That all changed in 2005, thanks to one of the greatest individual seasons in college football history. Young put the Longhorns on his back, and took them all the way to Pasadena, Calif. The Longhorns destroyed everyone, including the Sooners, with Ohio State being the only regular-season opponent to play Texas within 10 points.

Young was even more spectacular in the national title game against USC. The mighty Trojans had no answer for Young, who threw for 267 yards and rushed for 200. And in the closing seconds on fourth down, he dashed past the pylon for the game-winning touchdown.

Young didn’t win the Heisman Trophy (he should have), but he became the first FBS quarterback to throw for 3,000 yards and run for 1,000 in the same season. He also finally lifted Texas over the hump, taking the Longhorns from great to elite.

Oklahoma RB Adrian Peterson

Just this month, Oklahoma signed one of the best running backs in the country in California native Joe Mixon. Who is Mixon’s idol? Peterson. Who knows how many recruits the Sooners were able to sign the last decade because of Peterson. The number is substantial.

Peterson arrived in 2004 as the Sooners’ most ballyhooed recruit since Marcus Dupree. Texas wanted Peterson badly. And Peterson actually watched the 2003 Red River Rivalry from the Texas sidelines. But even though Peterson dreamed of playing for the Longhorns growing up, he wanted to win more. Peterson’s signing with Oklahoma added insult to injury to its cross-river rival.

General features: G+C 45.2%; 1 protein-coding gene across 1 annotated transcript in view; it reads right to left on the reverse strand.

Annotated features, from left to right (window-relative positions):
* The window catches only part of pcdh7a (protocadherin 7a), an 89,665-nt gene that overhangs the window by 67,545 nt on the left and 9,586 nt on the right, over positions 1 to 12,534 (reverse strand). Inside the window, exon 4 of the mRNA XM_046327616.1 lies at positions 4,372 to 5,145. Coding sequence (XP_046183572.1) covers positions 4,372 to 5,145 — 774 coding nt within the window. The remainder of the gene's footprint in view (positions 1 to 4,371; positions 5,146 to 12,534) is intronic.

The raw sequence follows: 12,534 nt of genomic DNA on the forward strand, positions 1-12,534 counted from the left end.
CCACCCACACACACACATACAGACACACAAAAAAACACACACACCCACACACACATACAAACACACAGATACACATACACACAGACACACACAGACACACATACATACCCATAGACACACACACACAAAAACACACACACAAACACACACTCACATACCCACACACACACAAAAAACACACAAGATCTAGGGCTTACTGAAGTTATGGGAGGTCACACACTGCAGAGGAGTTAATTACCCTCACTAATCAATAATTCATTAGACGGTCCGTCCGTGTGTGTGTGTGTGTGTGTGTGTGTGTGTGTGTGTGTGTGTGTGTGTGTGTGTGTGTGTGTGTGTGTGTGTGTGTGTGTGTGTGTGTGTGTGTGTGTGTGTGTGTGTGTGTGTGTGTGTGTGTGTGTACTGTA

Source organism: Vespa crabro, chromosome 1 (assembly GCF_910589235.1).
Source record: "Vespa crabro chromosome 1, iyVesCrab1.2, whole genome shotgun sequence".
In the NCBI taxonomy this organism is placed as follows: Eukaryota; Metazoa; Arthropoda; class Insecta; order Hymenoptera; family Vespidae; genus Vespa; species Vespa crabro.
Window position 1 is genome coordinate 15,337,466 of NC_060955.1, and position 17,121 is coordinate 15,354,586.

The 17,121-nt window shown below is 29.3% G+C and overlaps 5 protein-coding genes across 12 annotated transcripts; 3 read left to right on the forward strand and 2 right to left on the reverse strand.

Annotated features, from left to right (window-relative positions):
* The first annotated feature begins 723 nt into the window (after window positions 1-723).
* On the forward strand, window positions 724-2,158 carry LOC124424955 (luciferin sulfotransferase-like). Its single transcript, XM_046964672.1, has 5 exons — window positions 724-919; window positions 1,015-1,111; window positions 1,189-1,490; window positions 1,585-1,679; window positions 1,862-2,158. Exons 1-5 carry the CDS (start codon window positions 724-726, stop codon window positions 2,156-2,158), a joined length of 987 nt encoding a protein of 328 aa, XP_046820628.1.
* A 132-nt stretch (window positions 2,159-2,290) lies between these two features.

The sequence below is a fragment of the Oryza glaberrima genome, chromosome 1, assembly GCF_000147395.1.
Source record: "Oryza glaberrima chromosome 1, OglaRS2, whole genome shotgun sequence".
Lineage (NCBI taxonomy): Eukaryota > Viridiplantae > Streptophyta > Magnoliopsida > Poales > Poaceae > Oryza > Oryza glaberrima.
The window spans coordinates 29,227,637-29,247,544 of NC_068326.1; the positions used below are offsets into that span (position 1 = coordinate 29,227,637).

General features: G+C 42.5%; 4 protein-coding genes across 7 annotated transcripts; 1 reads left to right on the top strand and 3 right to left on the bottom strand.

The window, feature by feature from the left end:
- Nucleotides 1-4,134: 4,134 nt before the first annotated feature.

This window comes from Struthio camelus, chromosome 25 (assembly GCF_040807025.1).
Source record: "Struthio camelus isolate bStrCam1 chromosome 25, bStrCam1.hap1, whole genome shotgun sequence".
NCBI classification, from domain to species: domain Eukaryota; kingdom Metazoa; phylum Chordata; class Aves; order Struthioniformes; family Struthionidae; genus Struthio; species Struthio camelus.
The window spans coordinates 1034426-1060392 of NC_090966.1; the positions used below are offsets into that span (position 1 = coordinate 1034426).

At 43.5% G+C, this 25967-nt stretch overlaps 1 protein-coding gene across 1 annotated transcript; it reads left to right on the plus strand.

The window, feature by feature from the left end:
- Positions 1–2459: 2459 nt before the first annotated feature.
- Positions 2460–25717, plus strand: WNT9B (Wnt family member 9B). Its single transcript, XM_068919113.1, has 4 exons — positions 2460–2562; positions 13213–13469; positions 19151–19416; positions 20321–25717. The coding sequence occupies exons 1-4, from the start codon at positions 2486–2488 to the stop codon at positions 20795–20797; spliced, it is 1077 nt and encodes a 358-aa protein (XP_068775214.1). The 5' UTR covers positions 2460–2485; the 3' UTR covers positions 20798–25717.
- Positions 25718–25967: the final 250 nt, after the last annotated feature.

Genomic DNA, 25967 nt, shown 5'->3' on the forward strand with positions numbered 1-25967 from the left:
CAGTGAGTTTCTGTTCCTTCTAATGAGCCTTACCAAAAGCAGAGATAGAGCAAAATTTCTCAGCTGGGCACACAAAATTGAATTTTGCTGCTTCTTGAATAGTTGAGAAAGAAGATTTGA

After getting to campus, Peterson put together one of the best freshman seasons ever. He rushed for 1,925 yards, leading the Sooners to the national title game. He also finished second in the Heisman voting, even though there was still a stigma against voting for freshmen.

The next two years of Peterson’s career were marred by injuries (even though he still finished with 4,041 career rushing yards). When healthy, he was the single-most dominant force in Big 12 history.

Baylor QB Robert Griffin III

[+] EnlargeRobert Griffin III
Sarah Glenn/Getty ImagesRobert Griffin III won the Heisman Trophy and put Baylor back on the map.
Along with his coach Art Briles, Griffin changed the way people thought about Baylor football. He also changed the way Baylor football thought about itself. Before Griffin followed Briles to Waco in 2008, Baylor football was the laughingstock of the Big 12.

The Bears had not enjoyed a single winning season since before the inception of the league, and had lost 85 of 96 Big 12 games. The facilities were a mess and attendance was so poor, the school rolled a tarp over Floyd Casey Stadium's south end zone bleachers.

But by the time Griffin left, the program had been transformed. He brought the school its first Heisman Trophy and just its second 10-win season.